Karl Moser is what we like to call a super-stud. He’s one of the baddest freestyle kayakers on the West Coast, an award-winning film producer (Epicocity Project) and most recently, the organizer of Christmas for Africa, a campaign donating kayaking equipment to paddlers in Uganda. Paddling Life caught up with the 25-year-old Eugene, Ore. resident to learn more.
PL: What gave you the idea for the project?
KM: I went over to Uganda and Zambia in 2005 right after I graduated college. It was partially an excuse to avoid joining the real world, and partially the fulfillment of a childhood dream to recreate the first true freestyle video “Wicked Liquid.” Up to that point, I had spent plenty of time in a car traveling and kayaking, but this was my first cultural kayaking trip. I was immediately floored with how good the Ugandan paddlers were and how little gear they had. Most of their equipment is either used donations from traveling kayakers, or repaired gear that was left as trash.
PL: How long has it taken you to get Gear for Good up and running?
KM: When I came back I dedicated a segment of our video Mission: Epicocity to the Ugandan kayakers and I was amazed at how well it was received at film festivals. Earlier this year one of the Banff Film Festival organizers asked if there was more we could do with the story, and ever since then I’ve been working to get this project off the ground.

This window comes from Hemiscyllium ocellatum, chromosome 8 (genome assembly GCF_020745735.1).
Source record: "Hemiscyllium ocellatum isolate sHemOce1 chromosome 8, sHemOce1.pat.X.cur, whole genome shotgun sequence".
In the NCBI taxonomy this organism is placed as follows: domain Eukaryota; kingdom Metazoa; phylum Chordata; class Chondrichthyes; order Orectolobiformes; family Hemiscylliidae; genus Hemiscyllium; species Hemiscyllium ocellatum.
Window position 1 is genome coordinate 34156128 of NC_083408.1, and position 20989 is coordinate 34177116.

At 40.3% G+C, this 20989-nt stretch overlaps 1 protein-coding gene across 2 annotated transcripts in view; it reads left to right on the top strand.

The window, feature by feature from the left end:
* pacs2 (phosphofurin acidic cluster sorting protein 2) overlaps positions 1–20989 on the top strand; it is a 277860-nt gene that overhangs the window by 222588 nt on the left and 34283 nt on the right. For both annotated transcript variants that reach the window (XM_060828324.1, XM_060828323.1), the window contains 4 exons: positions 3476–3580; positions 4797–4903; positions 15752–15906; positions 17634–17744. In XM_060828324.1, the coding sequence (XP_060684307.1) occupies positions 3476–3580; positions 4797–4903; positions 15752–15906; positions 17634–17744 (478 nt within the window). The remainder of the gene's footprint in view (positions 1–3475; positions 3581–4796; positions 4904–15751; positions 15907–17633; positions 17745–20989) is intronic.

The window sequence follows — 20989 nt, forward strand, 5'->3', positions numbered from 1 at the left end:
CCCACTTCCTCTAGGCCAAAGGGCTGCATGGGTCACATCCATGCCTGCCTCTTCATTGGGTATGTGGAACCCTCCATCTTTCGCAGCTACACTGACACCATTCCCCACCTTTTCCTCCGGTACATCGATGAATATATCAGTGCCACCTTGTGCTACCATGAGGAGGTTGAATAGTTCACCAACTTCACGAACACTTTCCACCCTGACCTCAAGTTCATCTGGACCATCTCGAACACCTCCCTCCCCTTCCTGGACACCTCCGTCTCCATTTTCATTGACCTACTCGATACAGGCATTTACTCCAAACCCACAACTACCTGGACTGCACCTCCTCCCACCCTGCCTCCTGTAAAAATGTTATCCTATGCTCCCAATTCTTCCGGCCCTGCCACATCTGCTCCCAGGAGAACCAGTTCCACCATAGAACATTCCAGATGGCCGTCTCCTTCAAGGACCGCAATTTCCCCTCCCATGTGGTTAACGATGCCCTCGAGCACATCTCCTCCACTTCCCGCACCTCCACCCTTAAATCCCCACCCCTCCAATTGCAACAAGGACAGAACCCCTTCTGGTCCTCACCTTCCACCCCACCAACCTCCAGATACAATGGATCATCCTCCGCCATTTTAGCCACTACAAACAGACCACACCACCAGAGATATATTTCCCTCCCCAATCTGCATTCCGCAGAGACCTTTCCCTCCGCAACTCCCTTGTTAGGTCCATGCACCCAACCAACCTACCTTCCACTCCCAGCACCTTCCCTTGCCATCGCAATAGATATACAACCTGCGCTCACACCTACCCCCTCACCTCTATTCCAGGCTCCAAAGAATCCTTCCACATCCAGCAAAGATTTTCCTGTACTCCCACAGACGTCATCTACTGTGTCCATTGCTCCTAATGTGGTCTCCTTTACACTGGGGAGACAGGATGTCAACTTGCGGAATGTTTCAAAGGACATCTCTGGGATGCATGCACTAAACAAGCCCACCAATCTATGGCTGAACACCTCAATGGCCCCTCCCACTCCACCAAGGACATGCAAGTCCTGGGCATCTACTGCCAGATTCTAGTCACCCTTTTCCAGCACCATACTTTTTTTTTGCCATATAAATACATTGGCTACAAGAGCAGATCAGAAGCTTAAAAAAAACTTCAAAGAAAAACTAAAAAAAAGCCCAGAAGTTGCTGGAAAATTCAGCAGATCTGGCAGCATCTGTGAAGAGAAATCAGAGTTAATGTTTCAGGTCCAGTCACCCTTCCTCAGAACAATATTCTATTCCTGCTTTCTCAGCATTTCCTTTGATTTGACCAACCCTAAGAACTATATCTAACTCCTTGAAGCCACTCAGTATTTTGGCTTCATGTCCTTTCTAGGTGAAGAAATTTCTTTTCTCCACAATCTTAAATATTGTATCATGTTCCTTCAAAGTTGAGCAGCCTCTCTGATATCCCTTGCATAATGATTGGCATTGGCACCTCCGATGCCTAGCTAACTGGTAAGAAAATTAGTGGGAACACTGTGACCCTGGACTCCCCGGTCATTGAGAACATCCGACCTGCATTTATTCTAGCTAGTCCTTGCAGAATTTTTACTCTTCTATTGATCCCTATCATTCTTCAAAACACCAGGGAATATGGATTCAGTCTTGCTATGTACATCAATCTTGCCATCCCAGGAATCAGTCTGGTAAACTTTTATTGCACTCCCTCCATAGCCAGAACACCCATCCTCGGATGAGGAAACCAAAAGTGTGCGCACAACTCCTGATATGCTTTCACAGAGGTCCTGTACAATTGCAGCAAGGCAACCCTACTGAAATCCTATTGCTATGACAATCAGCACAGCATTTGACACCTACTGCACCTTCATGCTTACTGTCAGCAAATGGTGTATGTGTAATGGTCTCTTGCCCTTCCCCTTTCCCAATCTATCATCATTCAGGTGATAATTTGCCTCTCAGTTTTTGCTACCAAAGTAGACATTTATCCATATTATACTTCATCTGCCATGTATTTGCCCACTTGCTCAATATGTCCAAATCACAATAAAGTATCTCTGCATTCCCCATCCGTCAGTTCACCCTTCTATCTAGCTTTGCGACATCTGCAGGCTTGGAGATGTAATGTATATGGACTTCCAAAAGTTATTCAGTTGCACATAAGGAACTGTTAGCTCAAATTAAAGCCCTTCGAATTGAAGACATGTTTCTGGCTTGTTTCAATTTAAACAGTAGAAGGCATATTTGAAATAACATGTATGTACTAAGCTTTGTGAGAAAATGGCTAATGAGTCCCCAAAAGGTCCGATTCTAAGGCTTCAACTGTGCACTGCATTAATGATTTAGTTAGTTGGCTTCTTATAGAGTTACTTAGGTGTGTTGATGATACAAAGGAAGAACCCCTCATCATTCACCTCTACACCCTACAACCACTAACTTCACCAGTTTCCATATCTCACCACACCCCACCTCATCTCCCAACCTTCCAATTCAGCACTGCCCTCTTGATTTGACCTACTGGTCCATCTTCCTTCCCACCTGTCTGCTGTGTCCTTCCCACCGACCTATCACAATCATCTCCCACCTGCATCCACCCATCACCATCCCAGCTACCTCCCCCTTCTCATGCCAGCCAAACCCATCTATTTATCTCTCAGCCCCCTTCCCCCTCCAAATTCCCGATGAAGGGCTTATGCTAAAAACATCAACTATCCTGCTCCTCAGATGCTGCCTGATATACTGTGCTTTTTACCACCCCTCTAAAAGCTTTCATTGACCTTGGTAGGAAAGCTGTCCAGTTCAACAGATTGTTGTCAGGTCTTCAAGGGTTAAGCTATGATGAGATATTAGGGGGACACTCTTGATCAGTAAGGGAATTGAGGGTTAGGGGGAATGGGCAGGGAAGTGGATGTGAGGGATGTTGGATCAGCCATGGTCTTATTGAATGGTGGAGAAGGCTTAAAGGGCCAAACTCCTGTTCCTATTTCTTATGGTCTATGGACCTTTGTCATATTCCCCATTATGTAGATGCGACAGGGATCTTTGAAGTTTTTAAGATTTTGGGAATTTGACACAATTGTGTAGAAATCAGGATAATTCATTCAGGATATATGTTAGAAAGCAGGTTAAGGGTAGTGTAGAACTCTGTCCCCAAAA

PL: When are you taking gear over and how are you getting it there?
KM: This has been the biggest hurtle to overcome. With the help of NRS and the Ugandan Tourism Board, I’m going to be packing an 18-wheeler sized container with as much gear as I can get my hands on, and shipping it via boat to Uganda. The container leaves November 1, and should take two months to reach the White Nile River. Since it will arrive around Christmas time we titled the project and the documentary “Christmas For Africa.”
PL: Why Uganda?
KMYou may have to go to Uganda to really understand the spirit of the kayakers there. First they learn to kayak on the White Nile River, which features some of the biggest playboating rapids in the world.
PL: Is it just you or are there more people involved?
KM:I would never have been able to get this project off the ground without the help of my co-producer Aaron Rettig and the boys from NRS (JD, Blake, and Luc) helping with the shipping logistics.
PL: What sponsors have donated?
KM: So far, NRS has provided full sets of paddling gear, Wavesport is donating a bunch of playboats, Astral Buoyancy is supplying us with lifejackets, and AT Paddles is donating 20 paddles to the Ugandan Kayak Club. It’s really refreshing to see companies supporting the project and helping out the Ugandan paddlers.
PL: What can people do to join the cause?
KM: People can help the project out by either donating gear or providing financial support through the Web site. Really even the little things that people can donate will help out big time. So go and check out the website ChristmasForAfrica.com
As told to Joe Carberry